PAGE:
Whether you’re standing on the corner in a grimy side of the city or in line at a pharmacy in an affluent suburb, opiates are more readily available today than ever before.
With over 1,000 lives lost in Massachusetts in 2014, powerful prescription pain medication and hypodermic needles are making lost generations out of entire communities throughout the Commonwealth.
On Monday, Massachusetts Governor Charlie Baker and members of an opioid working group released the blueprint of a $27 million, 65-step program dedicated to stopping smack in its tracks. The plan is the outcome of a task force created in February to address the crisis.
“Opioid abuse is a public health epidemic and I applaud our working group for producing these recommendations based on a comprehensive analysis,” Baker said. “The solution to eradicating opioids is not a one-size-fits-all approach, and will require all of us to rethink the way we treat addiction. Today’s announcements are a first step and we will aggressively pursue reforms to save lives.”
Putting the opioid epidemic in perspective
Baker said that the working group, which started in 2004, found that four out of five heroin users started with prescription pills like Oxycontin. In 2004, 456 people died from overdoses. Since then, more than 6,600 have died in addition to overwhelming hospital visits. The number of people killed from overdoses was triple the amount of vehicle-related deaths in 2013. Since January 2015, there has been an average of one overdoe death per day in Massachusetts.
“The opiate crisis is impacting families from every community across the Commonwealth,” Attorney General Maura Healey said at Monday’s plan unveiling at the Massachusetts State House. “Today’s report is a roadmap to comprehensively addressing this public health crisis and offering help to families who truly need it. Now the real work begins to implement these recommendations.”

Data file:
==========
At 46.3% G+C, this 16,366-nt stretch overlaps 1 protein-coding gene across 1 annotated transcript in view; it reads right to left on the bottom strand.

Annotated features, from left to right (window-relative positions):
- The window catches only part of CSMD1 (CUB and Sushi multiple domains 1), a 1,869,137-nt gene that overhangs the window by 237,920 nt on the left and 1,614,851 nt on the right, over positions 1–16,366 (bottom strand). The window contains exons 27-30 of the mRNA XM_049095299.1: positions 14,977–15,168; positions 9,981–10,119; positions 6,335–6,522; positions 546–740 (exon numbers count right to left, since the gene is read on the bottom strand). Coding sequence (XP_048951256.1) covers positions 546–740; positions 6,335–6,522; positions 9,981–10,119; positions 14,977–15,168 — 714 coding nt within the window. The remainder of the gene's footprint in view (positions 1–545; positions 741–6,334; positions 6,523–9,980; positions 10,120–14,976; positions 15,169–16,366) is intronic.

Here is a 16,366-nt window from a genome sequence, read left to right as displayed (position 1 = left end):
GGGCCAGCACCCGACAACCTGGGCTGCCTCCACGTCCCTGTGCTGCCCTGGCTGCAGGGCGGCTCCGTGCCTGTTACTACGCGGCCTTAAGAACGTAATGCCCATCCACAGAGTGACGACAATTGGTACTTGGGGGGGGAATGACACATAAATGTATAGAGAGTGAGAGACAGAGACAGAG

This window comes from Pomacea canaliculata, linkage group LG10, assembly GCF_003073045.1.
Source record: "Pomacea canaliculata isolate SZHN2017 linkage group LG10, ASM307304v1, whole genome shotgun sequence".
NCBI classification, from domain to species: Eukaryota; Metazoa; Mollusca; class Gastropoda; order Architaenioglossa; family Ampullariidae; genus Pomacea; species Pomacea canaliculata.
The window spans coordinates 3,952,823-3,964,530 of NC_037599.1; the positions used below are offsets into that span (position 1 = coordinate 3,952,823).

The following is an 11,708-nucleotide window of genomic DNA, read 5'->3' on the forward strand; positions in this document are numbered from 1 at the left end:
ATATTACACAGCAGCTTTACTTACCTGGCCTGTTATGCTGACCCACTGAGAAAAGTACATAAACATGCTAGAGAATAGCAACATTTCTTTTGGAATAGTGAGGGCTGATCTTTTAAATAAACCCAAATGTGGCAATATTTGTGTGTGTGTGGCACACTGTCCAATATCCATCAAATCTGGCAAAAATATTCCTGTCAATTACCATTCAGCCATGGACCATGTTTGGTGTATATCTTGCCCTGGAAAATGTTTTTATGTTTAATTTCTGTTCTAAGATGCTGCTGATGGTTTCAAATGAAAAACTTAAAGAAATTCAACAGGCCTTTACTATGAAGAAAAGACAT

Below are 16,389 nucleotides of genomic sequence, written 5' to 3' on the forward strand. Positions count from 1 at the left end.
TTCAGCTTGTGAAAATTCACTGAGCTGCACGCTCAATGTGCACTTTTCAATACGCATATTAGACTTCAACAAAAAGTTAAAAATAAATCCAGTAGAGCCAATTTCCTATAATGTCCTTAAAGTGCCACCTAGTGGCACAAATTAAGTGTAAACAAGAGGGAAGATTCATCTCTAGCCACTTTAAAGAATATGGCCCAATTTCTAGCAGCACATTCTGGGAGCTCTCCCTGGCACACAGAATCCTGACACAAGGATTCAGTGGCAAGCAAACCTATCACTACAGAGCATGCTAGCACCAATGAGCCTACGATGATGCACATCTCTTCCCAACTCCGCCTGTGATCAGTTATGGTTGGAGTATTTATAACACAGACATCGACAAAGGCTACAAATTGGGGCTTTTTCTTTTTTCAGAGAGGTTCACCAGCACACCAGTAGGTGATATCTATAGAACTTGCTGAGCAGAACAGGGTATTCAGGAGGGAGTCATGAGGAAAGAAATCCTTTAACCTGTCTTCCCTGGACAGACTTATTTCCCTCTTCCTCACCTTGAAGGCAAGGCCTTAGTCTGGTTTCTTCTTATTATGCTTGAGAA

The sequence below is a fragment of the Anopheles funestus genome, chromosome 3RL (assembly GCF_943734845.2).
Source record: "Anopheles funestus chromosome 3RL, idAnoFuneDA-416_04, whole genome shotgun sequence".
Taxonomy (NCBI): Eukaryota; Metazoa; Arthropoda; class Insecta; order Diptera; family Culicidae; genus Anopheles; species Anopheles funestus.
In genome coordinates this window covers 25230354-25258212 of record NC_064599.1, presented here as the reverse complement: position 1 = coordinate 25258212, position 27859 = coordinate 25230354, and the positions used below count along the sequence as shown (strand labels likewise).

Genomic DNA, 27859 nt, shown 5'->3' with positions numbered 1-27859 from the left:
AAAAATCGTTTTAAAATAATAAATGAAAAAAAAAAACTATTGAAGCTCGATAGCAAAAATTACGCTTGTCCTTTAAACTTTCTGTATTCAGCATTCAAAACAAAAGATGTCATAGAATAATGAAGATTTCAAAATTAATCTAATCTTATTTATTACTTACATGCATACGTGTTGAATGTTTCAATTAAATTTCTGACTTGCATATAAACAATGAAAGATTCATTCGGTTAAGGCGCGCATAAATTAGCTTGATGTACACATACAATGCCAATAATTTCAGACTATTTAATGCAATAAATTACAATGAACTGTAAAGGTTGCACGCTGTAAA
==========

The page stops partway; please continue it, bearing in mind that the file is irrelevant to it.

The panel of experts called for a $27 million initiative for fiscal year 2016 for a three-year plan that will be funded by MassHealth as well as state and federal grants. Initiatives call for better education programs in schools and appointing addiction specialists to state medical boards.
The plan also calls for 100 new beds at state-funded treatment centers by July 2016, a partnership with chain pharmacies to pilot drug take-back programs, bulking up the availability of Narcan, improving the monitoring systems for physicians by requiring reports of prescriptions within 24 hours, and improving recovery programs among many other steps. The full list of initiatives can be found at the governor’s press office website.
“While opioid addiction is an urgent problem, it is also a chronic medical disease, not unlike diabetes or heart disease,” Secretary of the Executive Office of Health and Human Services and Chair of the Working Group Marylou Sudders said. “The solution requires a strong public health approach focusing on prevention, intervention, treatment and recovery. We must also target education and awareness about the potential misuse of opioids to students and their families.”
A recovering addict weighs in
Metro spoke to a Weymouth man, who asked to be identified only as “PR,” about the recommendations.
PR, 43, is a nurse who has been off of heroin for 14 years. He said that treating the behaviors is the most important part of recovery. Quite often, addicts in recovery will seek out other vices to fill the void left from sobriety. He said the increase of recovery coaches will help people struggling with addiction.
“People will stop using and their lives become manageable until they start gambling or going to strip joints or find other vices,” he said. The saying goes, ‘the addiction went from my arm down right between my legs.’”
He said his experience with taking replacement drugs was not unique.
“Taking methadone or Suboxoneor going for a ‘spin dry’ in a hospital didn’t work because I had to change my behaviors,” he said. “All you have to do is change everything. Your playground, your playmates and your play time.”